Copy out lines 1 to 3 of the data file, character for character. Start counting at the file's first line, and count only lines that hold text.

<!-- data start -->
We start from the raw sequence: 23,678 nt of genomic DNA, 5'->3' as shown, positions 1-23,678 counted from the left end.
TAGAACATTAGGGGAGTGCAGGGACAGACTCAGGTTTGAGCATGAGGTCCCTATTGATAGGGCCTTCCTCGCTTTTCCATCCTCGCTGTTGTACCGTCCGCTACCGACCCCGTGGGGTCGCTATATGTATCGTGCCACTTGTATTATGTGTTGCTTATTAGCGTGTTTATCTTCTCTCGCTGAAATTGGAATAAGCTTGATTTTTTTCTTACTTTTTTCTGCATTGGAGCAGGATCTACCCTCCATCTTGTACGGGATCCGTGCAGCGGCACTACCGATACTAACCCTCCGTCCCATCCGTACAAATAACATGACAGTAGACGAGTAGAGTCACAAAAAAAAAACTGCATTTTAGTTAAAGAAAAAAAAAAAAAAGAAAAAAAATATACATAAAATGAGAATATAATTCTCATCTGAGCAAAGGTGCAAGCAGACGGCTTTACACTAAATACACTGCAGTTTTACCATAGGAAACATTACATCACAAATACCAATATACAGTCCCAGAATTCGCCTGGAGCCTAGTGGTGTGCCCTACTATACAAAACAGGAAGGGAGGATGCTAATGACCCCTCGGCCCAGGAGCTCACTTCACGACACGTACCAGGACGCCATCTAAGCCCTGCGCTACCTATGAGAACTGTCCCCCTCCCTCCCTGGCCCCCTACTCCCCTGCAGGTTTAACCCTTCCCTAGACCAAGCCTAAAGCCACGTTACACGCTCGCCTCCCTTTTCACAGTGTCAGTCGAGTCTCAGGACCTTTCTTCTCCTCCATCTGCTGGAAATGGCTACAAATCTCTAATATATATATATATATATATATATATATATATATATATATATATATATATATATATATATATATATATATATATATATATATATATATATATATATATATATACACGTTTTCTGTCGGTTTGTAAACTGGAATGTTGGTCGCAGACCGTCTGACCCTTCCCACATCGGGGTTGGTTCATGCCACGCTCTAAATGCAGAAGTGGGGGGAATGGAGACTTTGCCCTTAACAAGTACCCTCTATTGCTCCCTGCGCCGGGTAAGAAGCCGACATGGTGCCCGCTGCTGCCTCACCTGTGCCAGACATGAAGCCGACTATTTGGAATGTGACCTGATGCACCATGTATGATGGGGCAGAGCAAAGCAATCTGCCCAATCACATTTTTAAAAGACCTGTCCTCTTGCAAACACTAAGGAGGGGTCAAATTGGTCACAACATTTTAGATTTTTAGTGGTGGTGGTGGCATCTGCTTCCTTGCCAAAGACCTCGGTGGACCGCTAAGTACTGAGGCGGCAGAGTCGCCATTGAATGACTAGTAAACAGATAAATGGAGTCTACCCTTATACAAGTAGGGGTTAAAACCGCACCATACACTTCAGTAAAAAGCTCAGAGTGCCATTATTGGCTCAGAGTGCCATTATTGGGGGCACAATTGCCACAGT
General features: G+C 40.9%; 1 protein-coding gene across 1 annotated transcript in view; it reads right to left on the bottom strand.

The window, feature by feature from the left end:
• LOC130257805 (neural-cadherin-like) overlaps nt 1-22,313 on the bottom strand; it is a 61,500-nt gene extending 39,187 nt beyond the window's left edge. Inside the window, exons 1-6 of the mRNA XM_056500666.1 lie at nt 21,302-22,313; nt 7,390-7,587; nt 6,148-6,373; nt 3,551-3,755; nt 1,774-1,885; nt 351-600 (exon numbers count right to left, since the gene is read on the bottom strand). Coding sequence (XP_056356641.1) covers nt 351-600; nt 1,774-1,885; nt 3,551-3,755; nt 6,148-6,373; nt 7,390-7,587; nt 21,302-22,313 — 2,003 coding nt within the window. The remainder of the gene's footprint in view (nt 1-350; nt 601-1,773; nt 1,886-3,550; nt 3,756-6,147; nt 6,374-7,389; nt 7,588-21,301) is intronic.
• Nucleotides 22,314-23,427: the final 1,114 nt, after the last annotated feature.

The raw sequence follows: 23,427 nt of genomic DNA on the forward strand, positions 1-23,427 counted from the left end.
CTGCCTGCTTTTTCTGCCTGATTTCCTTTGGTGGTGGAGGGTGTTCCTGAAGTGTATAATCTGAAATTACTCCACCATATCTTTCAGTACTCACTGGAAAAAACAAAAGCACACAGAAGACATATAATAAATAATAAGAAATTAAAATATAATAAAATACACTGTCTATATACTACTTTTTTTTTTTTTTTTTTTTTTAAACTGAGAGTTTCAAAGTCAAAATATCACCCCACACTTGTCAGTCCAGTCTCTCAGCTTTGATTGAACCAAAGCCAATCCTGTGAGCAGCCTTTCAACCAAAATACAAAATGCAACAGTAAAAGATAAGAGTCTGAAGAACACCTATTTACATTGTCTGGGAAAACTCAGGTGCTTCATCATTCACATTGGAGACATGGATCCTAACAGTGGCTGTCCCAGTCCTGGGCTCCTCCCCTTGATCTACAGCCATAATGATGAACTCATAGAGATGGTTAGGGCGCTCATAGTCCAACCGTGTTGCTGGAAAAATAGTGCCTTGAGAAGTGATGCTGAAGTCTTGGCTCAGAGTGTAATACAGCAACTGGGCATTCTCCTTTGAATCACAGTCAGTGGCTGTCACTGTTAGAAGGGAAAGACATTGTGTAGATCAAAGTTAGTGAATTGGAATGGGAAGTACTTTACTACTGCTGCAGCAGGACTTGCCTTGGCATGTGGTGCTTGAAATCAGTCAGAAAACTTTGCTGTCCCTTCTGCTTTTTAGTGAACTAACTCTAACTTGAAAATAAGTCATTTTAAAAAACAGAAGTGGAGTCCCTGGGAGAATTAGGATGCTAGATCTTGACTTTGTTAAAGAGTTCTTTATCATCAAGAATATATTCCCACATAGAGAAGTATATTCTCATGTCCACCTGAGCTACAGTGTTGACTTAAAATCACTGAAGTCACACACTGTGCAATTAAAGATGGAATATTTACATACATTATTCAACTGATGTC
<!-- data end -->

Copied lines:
We start from the raw sequence: 23,678 nt of genomic DNA, 5'->3' as shown, positions 1-23,678 counted from the left end.
TAGAACATTAGGGGAGTGCAGGGACAGACTCAGGTTTGAGCATGAGGTCCCTATTGATAGGGCCTTCCTCGCTTTTCCATCCTCGCTGTTGTACCGTCCGCTACCGACCCCGTGGGGTCGCTATATGTATCGTGCCACTTGTATTATGTGTTGCTTATTAGCGTGTTTATCTTCTCTCGCTGAAATTGGAATAAGCTTGATTTTTTTCTTACTTTTTTCTGCATTGGAGCAGGATCTACCCTCCATCTTGTACGGGATCCGTGCAGCGGCACTACCGATACTAACCCTCCGTCCCATCCGTACAAATAACATGACAGTAGACGAGTAGAGTCACAAAAAAAAAACTGCATTTTAGTTAAAGAAAAAAAAAAAAAAGAAAAAAAATATACATAAAATGAGAATATAATTCTCATCTGAGCAAAGGTGCAAGCAGACGGCTTTACACTAAATACACTGCAGTTTTACCATAGGAAACATTACATCACAAATACCAATATACAGTCCCAGAATTCGCCTGGAGCCTAGTGGTGTGCCCTACTATACAAAACAGGAAGGGAGGATGCTAATGACCCCTCGGCCCAGGAGCTCACTTCACGACACGTACCAGGACGCCATCTAAGCCCTGCGCTACCTATGAGAACTGTCCCCCTCCCTCCCTGGCCCCCTACTCCCCTGCAGGTTTAACCCTTCCCTAGACCAAGCCTAAAGCCACGTTACACGCTCGCCTCCCTTTTCACAGTGTCAGTCGAGTCTCAGGACCTTTCTTCTCCTCCATCTGCTGGAAATGGCTACAAATCTCTAATATATATATATATATATATATATATATATATATATATATATATATATATATATATATATATATATATATATATATATATATATATATATATATATATATATACACGTTTTCTGTCGGTTTGTAAACTGGAATGTTGGTCGCAGACCGTCTGACCCTTCCCACATCGGGGTTGGTTCATGCCACGCTCTAAATGCAGAAGTGGGGGGAATGGAGACTTTGCCCTTAACAAGTACCCTCTATTGCTCCCTGCGCCGGGTAAGAAGCCGACATGGTGCCCGCTGCTGCCTCACCTGTGCCAGACATGAAGCCGACTATTTGGAATGTGACCTGATGCACCATGTATGATGGGGCAGAGCAAAGCAATCTGCCCAATCACATTTTTAAAAGACCTGTCCTCTTGCAAACACTAAGGAGGGGTCAAATTGGTCACAACATTTTAGATTTTTAGTGGTGGTGGTGGCATCTGCTTCCTTGCCAAAGACCTCGGTGGACCGCTAAGTACTGAGGCGGCAGAGTCGCCATTGAATGACTAGTAAACAGATAAATGGAGTCTACCCTTATACAAGTAGGGGTTAAAACCGCACCATACACTTCAGTAAAAAGCTCAGAGTGCCATTATTGGCTCAGAGTGCCATTATTGGGGGCACAATTGCCACAGT
General features: G+C 40.9%; 1 protein-coding gene across 1 annotated transcript in view; it reads right to left on the bottom strand.